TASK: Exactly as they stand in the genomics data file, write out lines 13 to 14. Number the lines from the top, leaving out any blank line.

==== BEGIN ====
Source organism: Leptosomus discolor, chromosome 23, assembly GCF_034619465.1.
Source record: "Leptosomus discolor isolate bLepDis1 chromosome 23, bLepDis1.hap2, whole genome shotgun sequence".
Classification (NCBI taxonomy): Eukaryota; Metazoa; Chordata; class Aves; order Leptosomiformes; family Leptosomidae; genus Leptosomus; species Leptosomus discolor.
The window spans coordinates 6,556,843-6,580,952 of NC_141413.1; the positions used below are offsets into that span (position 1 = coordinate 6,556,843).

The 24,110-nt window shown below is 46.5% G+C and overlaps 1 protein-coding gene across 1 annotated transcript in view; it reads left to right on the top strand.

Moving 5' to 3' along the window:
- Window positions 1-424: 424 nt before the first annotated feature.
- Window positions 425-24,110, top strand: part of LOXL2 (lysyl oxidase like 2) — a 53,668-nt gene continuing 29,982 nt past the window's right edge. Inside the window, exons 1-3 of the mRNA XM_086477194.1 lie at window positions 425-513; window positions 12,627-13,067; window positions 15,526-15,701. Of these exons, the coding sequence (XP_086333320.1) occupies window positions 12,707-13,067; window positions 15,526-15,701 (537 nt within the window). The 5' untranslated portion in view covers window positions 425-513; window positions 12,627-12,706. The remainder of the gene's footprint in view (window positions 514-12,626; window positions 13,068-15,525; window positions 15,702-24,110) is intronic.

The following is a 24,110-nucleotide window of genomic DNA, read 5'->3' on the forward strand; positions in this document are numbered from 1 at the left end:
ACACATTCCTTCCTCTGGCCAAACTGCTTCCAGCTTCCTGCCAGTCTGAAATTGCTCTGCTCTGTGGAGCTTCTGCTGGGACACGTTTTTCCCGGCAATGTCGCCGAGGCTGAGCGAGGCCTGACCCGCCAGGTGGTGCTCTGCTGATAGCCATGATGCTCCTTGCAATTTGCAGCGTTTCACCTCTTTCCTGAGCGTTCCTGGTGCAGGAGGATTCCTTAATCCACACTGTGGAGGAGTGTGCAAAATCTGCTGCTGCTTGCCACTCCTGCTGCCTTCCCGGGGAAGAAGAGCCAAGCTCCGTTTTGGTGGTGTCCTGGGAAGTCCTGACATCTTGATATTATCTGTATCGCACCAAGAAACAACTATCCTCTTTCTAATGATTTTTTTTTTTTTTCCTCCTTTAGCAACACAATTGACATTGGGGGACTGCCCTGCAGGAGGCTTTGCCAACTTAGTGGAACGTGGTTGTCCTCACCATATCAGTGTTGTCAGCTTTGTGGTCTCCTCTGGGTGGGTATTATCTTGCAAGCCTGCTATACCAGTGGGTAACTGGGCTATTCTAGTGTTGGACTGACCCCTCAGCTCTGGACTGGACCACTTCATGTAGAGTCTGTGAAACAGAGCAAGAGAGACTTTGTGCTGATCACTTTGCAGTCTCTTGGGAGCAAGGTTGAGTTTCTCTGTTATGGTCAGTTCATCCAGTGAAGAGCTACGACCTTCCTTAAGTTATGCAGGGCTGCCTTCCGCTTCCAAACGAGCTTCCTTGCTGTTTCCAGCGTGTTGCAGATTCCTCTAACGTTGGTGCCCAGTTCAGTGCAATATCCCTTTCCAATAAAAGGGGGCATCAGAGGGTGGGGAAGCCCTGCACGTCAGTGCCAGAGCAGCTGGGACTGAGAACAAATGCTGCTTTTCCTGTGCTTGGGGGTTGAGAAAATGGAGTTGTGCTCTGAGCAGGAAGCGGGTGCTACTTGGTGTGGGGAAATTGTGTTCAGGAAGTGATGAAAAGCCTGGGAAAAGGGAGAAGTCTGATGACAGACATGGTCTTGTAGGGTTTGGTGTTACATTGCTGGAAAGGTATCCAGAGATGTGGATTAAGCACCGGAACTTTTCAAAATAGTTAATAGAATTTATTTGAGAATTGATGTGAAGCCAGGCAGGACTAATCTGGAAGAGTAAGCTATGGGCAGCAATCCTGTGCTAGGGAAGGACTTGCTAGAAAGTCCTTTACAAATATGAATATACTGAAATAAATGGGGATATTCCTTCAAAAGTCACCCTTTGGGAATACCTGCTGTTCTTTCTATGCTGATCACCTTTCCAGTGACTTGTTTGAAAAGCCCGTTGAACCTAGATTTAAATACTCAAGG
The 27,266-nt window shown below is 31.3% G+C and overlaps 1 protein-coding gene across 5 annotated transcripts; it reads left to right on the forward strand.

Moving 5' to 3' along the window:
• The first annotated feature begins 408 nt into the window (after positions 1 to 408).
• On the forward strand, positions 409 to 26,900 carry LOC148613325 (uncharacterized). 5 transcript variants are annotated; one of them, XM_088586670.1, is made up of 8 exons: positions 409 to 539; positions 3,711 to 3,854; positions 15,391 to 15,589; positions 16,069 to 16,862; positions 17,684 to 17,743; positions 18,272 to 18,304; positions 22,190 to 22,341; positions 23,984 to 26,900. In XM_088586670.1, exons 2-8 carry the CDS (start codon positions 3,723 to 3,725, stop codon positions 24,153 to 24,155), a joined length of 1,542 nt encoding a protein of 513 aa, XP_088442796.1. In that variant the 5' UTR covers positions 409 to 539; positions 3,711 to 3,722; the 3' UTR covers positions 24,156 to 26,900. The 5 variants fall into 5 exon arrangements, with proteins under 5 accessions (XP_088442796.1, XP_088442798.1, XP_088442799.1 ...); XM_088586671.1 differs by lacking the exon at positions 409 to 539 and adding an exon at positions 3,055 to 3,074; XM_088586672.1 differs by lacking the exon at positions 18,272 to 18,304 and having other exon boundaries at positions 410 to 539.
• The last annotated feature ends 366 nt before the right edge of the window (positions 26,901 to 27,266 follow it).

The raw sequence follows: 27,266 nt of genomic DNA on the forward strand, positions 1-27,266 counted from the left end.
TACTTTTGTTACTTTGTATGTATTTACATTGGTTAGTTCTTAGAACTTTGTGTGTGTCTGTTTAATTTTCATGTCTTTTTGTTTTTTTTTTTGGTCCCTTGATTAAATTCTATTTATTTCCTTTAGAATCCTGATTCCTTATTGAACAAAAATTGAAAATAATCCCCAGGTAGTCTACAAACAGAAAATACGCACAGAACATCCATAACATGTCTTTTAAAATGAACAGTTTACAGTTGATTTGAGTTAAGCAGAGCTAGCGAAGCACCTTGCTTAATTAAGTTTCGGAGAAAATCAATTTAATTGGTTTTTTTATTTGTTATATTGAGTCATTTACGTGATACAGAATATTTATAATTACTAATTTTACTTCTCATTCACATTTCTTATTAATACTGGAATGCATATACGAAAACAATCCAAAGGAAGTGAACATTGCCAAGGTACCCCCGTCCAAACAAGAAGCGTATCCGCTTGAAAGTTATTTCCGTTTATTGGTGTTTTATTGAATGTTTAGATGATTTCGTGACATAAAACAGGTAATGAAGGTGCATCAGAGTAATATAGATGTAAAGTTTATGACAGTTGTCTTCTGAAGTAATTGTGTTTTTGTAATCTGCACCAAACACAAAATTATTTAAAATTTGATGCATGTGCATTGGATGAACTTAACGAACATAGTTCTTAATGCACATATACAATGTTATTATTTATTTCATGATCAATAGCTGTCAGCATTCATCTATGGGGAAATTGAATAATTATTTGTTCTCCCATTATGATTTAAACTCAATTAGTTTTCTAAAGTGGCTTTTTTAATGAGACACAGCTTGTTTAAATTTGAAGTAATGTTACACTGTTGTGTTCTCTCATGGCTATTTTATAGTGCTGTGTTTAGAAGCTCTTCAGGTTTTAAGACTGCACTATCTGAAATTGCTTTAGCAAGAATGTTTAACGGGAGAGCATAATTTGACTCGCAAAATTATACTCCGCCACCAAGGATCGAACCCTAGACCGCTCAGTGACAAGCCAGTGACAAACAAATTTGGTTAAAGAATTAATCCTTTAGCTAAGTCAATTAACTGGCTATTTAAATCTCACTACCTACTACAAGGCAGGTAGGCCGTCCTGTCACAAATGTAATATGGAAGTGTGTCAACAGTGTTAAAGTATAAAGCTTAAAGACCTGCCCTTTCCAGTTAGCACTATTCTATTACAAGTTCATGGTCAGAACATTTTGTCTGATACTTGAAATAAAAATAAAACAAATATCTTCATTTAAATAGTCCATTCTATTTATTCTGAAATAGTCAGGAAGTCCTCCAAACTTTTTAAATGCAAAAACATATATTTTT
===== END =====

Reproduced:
• The first annotated feature begins 408 nt into the window (after positions 1 to 408).
• On the forward strand, positions 409 to 26,900 carry LOC148613325 (uncharacterized). 5 transcript variants are annotated; one of them, XM_088586670.1, is made up of 8 exons: positions 409 to 539; positions 3,711 to 3,854; positions 15,391 to 15,589; positions 16,069 to 16,862; positions 17,684 to 17,743; positions 18,272 to 18,304; positions 22,190 to 22,341; positions 23,984 to 26,900. In XM_088586670.1, exons 2-8 carry the CDS (start codon positions 3,723 to 3,725, stop codon positions 24,153 to 24,155), a joined length of 1,542 nt encoding a protein of 513 aa, XP_088442796.1. In that variant the 5' UTR covers positions 409 to 539; positions 3,711 to 3,722; the 3' UTR covers positions 24,156 to 26,900. The 5 variants fall into 5 exon arrangements, with proteins under 5 accessions (XP_088442796.1, XP_088442798.1, XP_088442799.1 ...); XM_088586671.1 differs by lacking the exon at positions 409 to 539 and adding an exon at positions 3,055 to 3,074; XM_088586672.1 differs by lacking the exon at positions 18,272 to 18,304 and having other exon boundaries at positions 410 to 539.